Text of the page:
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 2016-03-31 
Pythagoras's Theorem is perhaps the most famous theorem in maths. It is also very old, and for over 2500 years mathematicians have been explaining why it is true.
This has led to hundreds of different proofs of the theorem. Many of them were collected in the 1920s in The pythagorean proposition by Elisha Scott Loomis [1]. Let's have a look at some of them.

Using similar triangles

For our first proof, start with a right angled triangle, \(ABC\), with sides of lengths \(a\), \(b\) and \(c\).
Add a point \(D\) on the hypotenuse such that the line \(AD\) is perpendicular to \(BC\). Name the lengths as shown in the second diagram.
\(ABC\) and \(DBA\) are similar triangles, so:
$$\frac{b}{x}=\frac{c}{b}$$ $$b^2=xc$$
\(ABC\) and \(DAC\) are similar triangles, so:
$$\frac{a}{c-x}=\frac{c}{a}$$ $$a^2=c^2-cx$$
Adding the two equations gives:
$$a^2+b^2=c^2$$

Constructing a quadrilateral

This proof shows the theorem is true by using extra lines and points added to the triangle. Start with \(ABC\) as before then add a point \(D\) such that \(AD\) and \(BC\) are perpendicular and of equal length. Add points \(E\) on \(AC\) and \(F\) on \(AB\) (extended) such that \(DE\) and \(AC\) are perpendicular and \(DF\) and \(AB\) are perpendicular.
By similar triangles, it can be seen that \(DF=b\) and \(DE=a\).
As the two diagonals of \(BACD\) are perpendicular, its area is \(\tfrac12c^2\).
The quadrilateral \(BACD\).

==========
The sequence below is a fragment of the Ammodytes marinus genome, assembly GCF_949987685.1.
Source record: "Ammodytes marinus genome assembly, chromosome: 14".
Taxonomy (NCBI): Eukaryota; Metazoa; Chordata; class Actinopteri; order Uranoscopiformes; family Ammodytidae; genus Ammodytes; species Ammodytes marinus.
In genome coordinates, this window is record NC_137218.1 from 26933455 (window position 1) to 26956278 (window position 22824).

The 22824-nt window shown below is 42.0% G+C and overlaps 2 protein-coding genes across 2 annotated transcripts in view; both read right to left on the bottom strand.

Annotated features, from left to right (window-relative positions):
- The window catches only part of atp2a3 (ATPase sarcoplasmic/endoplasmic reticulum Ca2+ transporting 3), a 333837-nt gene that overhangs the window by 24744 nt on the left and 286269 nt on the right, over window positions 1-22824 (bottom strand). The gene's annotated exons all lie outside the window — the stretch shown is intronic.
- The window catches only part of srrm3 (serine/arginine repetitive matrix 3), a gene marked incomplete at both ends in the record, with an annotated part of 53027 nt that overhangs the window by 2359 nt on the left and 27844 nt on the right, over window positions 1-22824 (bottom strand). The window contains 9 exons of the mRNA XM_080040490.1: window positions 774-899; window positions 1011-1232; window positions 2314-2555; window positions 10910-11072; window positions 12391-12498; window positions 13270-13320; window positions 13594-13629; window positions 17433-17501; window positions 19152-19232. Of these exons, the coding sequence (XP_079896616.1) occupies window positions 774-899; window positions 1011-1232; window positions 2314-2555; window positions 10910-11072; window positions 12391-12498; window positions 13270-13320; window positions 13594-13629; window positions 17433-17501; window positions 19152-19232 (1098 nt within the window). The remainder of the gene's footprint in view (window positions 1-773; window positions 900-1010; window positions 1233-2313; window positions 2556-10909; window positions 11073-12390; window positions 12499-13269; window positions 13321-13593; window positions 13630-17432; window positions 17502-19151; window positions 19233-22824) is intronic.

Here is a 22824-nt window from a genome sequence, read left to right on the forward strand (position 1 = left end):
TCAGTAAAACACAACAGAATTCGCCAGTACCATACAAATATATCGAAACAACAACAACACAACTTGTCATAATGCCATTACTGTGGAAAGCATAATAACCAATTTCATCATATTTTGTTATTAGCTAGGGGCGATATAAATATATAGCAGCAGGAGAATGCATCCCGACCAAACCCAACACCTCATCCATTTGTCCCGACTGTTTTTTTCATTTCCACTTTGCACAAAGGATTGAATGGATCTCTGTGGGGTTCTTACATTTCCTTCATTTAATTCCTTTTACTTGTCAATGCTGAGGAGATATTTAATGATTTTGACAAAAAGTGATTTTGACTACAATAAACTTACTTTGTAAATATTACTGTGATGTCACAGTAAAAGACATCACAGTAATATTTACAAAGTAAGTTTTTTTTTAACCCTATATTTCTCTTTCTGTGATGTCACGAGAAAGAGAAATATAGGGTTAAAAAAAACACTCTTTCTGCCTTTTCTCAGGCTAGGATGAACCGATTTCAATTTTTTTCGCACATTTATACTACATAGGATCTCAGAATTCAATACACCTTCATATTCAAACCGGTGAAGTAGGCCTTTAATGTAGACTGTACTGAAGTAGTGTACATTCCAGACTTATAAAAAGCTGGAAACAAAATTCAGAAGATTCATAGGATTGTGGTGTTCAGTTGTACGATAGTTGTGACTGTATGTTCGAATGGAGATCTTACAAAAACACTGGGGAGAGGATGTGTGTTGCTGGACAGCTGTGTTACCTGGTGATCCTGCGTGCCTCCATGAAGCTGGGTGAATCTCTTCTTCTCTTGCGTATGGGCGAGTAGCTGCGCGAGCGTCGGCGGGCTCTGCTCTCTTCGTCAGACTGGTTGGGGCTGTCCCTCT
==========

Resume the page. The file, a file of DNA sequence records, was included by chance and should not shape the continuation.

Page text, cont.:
The area of \(BACD\) is also equal to the sum of the areas of \(ABD\) and \(ACD\). The area of \(ABD\) is \(\tfrac12b^2\). The area of \(ACD\) is \(\tfrac12a^2\).
The triangles \(ABD\) and \(ACD\).
Therefore, \(\tfrac12a^2+\tfrac12b^2=\tfrac12c^2\), which implies that \(a^2+b^2=c^2\).

Using a circle

This proof again uses extra stuff: this time using a circle. Draw a circle of radius \(c\) centred at \(C\). Extend \(AC\) to \(G\) and \(H\) and extend \(AB\) to \(I\).
By the intersecting chord theorem, \(AH\times AG = AB\times AI\). Using the facts that \(AI=AB\) and \(CH\) and \(CG\) are radii, the following can be obtained from this:
$$(c-a)\times(c+a)=b\times b$$ $$c^2-a^2=b^2$$ $$a^2+b^2=c^2$$

Rearrangement proofs

A popular method of proof is dissecting the smaller squares and rearranging the pieces to make the larger square. In both the following, the pieces are coloured to show which are the same:
Alternatively, the theorem could be proved by making copies of the triangle and moving them around. This proof was presented in The pythagorean proposition simply with the caption "LOOK":

Moving proof

This next proof uses the fact that two parallelograms with the same base and height have the same area: sliding the top side horizontally does not change the area. This allows us to move the smaller squares to fill the large square:

Using vectors

For this proof, start by labelling the sides of the triangle as vectors \(\alpha\), \(\beta\) and \(\gamma\).
Clearly, \(\gamma = \alpha+\beta\). Taking the dot product of each side with itself gives:
$$\gamma\cdot\gamma = \alpha\cdot\alpha+2\alpha\cdot\beta+\beta\cdot\beta$$
\(\alpha\) and \(\beta\) are perpendicular, so \(\alpha\cdot\beta=0\); and dotting a vector with itself gives the size of the vector squared, so:
$$|\gamma|^2=|\alpha|^2+|\beta|^2$$
If you don't like any of these proofs, there are of course many, many more. Why don't you tweet me your favourite.

The pythagorean proposition by Elisha Scott Loomis. 1928. [link]

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